Tulsa Cop Facing Manslaughter Charges Allowed to Take Caribbean Vacation
Robert Bates, the Oklahoma volunteer sheriff’s deputy who shot and killed an unarmed man earlier this month, is heading to the Bahamas on vacation with the blessing of a local district court. Currently free on $25,000 bond, Bates says he thought he was firing his taser when he fatally shot Eric Harris. The 73-year-old appeared before a judge on Tuesday to enter a not-guilty plea on a charge of second-degree murder. While he was there, he requested that he and his family be allowed to take a “previously planned vacation” to the Caribbean. The judge agreed, stipulating that Bates needed to be back for his July 2 court date.
Reports of the court-sanctioned vacation follow news that a former supervisor of Bates is now in jail for murder. The Daily Beast notes that during a Today show interview, Bates identified former Tulsa deputy Warren Cole Crittenden as the man who oversaw and approved of his training to serve as a reserve officer. Crittenden is currently in jail awaiting trial on a first-degree murder charge.
These facts add to the troubling laundry list of issues around Harris’ tragic shooting death. Records suggest that Bates, a wealthy former insurance executive who “donated weapons, stun guns and vehicles to the [Tulsa] Sheriff’s Office,” was essentially allowed to act as an officer because of his generosity toward the sheriff's department. There are questions about whether Tulsa officers skimped on Bates’ training, leaving him ill-equipped to participate in law enforcement activities, much less carry a gun.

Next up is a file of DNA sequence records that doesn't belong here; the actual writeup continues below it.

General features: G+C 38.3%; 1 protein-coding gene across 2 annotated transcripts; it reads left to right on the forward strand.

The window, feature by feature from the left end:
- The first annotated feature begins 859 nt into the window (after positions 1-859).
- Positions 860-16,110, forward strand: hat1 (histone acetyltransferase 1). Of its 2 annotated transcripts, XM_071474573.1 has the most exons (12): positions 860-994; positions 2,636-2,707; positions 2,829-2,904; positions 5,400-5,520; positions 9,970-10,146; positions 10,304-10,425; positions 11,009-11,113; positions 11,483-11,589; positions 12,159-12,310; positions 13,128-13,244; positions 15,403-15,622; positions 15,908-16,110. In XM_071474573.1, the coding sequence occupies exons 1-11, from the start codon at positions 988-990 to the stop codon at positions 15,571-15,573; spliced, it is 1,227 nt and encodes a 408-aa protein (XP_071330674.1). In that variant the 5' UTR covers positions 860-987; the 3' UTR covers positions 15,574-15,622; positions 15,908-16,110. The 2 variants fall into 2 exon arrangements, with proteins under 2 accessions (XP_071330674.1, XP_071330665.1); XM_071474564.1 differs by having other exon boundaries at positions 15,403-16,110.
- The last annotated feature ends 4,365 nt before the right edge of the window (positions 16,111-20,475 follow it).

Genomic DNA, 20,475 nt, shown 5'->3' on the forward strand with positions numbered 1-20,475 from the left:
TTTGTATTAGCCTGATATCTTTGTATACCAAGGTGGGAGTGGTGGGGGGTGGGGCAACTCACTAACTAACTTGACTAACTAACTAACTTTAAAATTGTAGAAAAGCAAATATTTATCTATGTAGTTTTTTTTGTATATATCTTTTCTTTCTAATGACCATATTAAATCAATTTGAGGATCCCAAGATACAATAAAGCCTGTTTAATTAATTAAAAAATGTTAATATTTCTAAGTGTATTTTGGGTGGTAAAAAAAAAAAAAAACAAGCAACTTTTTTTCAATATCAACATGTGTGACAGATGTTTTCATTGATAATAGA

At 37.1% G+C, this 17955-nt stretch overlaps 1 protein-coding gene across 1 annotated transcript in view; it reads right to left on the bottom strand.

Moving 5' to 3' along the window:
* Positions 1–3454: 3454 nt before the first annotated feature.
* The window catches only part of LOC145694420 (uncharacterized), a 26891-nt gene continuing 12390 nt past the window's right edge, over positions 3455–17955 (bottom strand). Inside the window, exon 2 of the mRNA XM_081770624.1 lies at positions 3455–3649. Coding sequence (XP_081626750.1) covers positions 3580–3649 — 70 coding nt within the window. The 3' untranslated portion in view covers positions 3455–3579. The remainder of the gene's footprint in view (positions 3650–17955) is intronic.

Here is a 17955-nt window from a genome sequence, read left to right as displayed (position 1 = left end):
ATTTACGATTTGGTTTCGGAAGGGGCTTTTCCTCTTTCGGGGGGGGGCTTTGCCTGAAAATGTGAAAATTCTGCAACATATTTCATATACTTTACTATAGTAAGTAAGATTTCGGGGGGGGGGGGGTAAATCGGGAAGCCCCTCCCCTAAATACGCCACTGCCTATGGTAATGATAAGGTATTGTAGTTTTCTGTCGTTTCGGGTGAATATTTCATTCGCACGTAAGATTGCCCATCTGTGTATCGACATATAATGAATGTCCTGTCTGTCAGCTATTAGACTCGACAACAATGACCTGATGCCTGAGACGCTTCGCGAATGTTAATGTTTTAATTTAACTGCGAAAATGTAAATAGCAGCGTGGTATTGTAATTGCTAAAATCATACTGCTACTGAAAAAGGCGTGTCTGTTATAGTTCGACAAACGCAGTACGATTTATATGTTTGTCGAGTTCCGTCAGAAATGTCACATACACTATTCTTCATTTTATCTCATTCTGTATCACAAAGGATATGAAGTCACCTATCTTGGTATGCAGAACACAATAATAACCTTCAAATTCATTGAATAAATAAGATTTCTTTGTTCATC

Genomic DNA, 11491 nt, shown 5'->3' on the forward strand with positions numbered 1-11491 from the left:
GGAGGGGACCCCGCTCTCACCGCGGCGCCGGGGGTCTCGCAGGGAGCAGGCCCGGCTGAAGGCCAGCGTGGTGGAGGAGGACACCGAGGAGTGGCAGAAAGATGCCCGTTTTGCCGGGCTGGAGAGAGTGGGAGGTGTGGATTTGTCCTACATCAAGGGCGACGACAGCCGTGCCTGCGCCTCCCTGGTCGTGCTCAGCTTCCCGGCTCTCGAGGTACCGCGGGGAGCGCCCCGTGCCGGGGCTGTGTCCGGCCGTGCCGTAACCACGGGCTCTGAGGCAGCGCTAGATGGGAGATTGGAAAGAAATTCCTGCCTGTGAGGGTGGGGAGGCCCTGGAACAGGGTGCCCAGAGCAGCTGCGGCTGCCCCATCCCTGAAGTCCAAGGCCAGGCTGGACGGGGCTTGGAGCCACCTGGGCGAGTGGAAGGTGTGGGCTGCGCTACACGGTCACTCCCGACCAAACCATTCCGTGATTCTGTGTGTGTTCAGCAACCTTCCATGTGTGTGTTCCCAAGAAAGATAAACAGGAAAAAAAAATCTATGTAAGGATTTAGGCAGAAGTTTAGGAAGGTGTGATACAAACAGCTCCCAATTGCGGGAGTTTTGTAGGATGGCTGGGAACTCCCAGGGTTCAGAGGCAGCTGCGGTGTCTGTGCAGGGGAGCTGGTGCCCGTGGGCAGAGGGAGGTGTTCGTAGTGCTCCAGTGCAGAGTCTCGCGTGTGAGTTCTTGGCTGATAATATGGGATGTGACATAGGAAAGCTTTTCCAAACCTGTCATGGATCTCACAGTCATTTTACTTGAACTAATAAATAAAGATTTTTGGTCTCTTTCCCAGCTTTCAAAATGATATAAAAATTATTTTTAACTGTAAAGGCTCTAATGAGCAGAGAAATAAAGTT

Some people are wondering whether the judge’s decision to allow Bates to leave the country isn’t another example of the special treatment privilege affords. Royal Oakes, a Los Angeles-based attorney who spoke to USA Today, noted that while "[t]here's no hard and fast rule against letting a defendant leave the country,” the particulars of this case make the judge’s decision beyond unusual. "[I]n a manslaughter case where Bates is accused of buying his way into a position for which he was unsuited, the court is inviting major-league second-guessing of the order.''
The family of Eric Harris released a statement about the judge’s decision. The message states, in part, “Mr. Bates’ vacationing in the Bahamas at this time sends a message of apathy with respect to the shooting and Eric’s life…At a time when we are still mourning the death of a loved one that he shot down in the street, Mr. Bates will be relaxing and enjoying his wealth and privilege.”
If convicted, Bates faces a maximum sentence of just four years and $1,000 in fines.